The McCree Cemetery is the final resting place for many of Dallas’ early residents. Photo by Can Türkyilmaz

At the very least, Lake Highlands residents know old McCree Cemetery by its familiar signage visible from a busy neighborhood thoroughfare.

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But one local group — in partnership with Preservation Dallas — has been working hard for years to maintain the historical land, uncover its memories and share them.

As part of that effort, the McCree Cemetery organization will begin hosting educational and commemorative events. One slated for this Sunday, March 6 is a grave-marking ceremony for Henry Kyle and John Jackson, men who died in Dallas in the 1800s. Both were soldiers in the War of 1812.

The program will include a brief history of the War of 1812, memorial wreath laying and a salute by volley, organizers say.

“It’s wonderful to welcome people back to the cemetery to learn about the history of some of Dallas’ earliest settlers,” Robin Moss Norcross, president of the McCree Cemetery Association Board of Directors says.“This is one of the most historically significant cemeteries in all of North Texas.”

She adds that many of our City’s founding families, Peters colonists, and residents of Little Egypt are buried here.

“There are wonderful people that made significant contributions we enjoy today in Lake Highlands,” Norcross says.

Founded in 1866, McCree once overlooked a vast swath of prairie and farmland.

Now it’s inside the intersection of Audelia Road and Estate Lane, nestled between an apartment complex and a neighborhood of single-family homes.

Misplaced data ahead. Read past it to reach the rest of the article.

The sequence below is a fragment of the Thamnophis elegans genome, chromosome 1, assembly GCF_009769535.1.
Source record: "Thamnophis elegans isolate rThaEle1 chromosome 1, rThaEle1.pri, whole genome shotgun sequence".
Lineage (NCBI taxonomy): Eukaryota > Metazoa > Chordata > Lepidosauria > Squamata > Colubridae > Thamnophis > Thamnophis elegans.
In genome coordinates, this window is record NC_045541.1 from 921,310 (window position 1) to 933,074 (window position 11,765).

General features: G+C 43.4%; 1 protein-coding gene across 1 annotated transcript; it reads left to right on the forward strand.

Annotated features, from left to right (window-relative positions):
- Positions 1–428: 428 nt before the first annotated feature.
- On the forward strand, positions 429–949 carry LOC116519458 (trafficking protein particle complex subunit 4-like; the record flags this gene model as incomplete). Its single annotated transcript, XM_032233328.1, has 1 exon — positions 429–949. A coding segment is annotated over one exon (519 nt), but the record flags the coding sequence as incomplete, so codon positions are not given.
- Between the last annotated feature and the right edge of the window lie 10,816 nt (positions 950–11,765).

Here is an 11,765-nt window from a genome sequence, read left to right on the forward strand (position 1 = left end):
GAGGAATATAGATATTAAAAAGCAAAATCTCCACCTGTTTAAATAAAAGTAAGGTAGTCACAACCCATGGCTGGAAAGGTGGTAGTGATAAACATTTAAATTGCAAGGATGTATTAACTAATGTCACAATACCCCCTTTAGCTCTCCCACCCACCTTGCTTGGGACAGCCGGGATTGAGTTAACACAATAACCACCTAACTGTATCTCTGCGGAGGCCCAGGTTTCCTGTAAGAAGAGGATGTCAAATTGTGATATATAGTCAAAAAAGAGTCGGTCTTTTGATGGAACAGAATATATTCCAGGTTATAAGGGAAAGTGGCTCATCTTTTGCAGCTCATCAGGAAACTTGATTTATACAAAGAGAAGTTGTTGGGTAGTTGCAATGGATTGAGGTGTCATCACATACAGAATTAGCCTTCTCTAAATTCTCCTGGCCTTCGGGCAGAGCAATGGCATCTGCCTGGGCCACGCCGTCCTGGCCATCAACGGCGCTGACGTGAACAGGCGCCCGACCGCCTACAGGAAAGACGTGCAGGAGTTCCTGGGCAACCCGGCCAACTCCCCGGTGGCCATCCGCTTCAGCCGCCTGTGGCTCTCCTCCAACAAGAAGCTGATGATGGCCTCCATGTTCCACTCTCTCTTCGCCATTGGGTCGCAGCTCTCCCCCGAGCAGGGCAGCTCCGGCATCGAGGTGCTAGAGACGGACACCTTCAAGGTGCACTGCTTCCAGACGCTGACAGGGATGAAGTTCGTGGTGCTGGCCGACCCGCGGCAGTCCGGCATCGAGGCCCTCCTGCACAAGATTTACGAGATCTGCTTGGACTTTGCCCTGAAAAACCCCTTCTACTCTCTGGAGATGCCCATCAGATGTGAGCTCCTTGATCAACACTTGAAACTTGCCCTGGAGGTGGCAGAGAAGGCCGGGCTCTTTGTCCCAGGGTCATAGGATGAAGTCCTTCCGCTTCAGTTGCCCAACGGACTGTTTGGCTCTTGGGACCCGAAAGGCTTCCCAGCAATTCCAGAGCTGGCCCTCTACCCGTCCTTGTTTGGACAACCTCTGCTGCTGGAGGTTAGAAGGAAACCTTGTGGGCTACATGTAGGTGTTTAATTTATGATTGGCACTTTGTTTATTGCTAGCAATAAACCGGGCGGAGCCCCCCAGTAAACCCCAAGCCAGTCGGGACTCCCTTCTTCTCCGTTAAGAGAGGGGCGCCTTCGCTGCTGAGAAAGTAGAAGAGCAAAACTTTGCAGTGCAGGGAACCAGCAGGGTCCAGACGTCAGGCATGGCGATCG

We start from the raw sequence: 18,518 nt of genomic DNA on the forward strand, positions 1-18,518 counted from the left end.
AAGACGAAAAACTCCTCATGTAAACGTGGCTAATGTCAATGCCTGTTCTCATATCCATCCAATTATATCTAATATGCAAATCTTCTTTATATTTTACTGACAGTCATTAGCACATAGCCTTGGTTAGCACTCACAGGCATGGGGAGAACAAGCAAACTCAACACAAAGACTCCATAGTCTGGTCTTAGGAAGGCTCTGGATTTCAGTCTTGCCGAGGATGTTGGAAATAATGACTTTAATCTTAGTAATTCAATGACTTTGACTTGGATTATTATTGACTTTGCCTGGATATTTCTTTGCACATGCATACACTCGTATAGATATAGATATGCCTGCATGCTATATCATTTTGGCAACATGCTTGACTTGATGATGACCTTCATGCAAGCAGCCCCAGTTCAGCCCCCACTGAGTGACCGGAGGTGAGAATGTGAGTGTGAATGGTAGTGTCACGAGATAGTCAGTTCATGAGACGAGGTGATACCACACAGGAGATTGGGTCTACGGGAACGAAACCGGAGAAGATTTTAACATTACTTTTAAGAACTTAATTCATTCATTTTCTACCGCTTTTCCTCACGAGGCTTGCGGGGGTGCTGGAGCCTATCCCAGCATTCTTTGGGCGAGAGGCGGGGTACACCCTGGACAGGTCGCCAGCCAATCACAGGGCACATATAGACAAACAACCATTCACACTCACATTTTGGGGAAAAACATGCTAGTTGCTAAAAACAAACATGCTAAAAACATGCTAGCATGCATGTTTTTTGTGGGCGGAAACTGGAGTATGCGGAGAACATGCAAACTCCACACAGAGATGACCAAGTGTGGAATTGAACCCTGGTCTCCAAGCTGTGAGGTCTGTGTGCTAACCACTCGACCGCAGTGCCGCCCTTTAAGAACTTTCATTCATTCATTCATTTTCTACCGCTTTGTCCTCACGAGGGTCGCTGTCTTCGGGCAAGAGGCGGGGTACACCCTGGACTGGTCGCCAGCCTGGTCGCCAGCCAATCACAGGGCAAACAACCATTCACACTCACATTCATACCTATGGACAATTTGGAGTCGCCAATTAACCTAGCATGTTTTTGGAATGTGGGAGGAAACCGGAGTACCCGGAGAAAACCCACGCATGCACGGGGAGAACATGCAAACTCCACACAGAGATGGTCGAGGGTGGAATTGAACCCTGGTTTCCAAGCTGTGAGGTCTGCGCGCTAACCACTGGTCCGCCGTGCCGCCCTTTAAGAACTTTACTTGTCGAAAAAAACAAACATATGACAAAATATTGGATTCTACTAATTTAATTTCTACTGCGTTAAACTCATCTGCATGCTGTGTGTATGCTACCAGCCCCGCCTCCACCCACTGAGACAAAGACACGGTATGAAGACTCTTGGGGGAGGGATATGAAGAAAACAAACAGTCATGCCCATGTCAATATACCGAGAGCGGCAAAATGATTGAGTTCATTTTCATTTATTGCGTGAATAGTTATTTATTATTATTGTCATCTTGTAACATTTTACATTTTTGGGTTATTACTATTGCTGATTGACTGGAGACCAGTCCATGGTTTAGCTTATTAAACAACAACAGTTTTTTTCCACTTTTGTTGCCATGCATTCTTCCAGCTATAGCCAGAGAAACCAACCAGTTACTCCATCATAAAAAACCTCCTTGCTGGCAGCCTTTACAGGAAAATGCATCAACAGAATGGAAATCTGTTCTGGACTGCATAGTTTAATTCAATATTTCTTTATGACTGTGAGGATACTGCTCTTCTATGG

Separated into two sections by a fence, white bodies RIP on one side, the remains of Black men, women and children on the other.

A freed slave named Bonner rests on the Black side — he is known to have purchased little pieces of land as he could afford them, and he became a millionaire after Medical City Hospital compensated him for certain parcels. (Hence, Bonner Park, north of Central). Later, founders of Black community Little Egypt added the land for the Black side of the cemetery. Local historians say it was Bonner’s onetime owner, Mahulda Bonner McCree, who donated the first parcel of land for McCree.

Designated a City of Dallas landmark in 2018, the 3-or-so-acre property is recognized under seven of ten possible historic designation criteria, including the historical development, ethnic heritage and cultural characteristics of the city.

As development boomed in the 1950s and 60s, vandals couldn’t resist, a fence went up, which helped just a little. In 2013, frustrated by continued trespassing and destruction, Norcross and other neighborhood residents employed the assistance of Preservation Dallas to help care for the property.

Thanks to them and grants from the B.B. Owen Foundation and others, cemetery restoration, new research and educational/commemorative events such as the one happening this weekend have been possible.


The two veterans being honored in this grave marking ceremony have descendants still live in the area today, event organizers say.

Henry Kyle, born in North Carolina in 1796, died in 1881 in Dallas County. Cpl. Kyle served in the War of 1812 at Fort Nelson, Virginia, in the 5th Regiment of the VA Militia (Artillery). He married Elizabeth Pirkey in 1817 and the couple had four children: James W., Sarah Margaret, George R. and Elizabeth A. Kyle accompanied daughters Sarah Dougherty and Elizabeth Foree and their families to Texas in 1860.

John Jackson, born in Tennessee in 1798, died in 1875 in Dallas County. Private Jackson served in the War of 1812 in the Tennessee Militia under Captain Craig. He married Elizabeth Brown in 1822 and the couple had eight children: Andrew, William, James, Mary Jane, Lucy, John, Thomas and Hannah.Jackson and his family came to Texas in 1846 and settled near present-day Garland on a Peters Colony grant.

“This event is first in what the cemetery board hopes are many that help to bring history alive as McCree’s preservation continues,” according to an announcement.


The public is invited to attend the event on Sunday, March 6, at 2 p.m. at McCree Cemetery, located just south of Audelia Road and Estate Lane, where attendees can follow McCree Cemetery signs. Seating will be limited, but attendees are welcome to bring lawn chairs.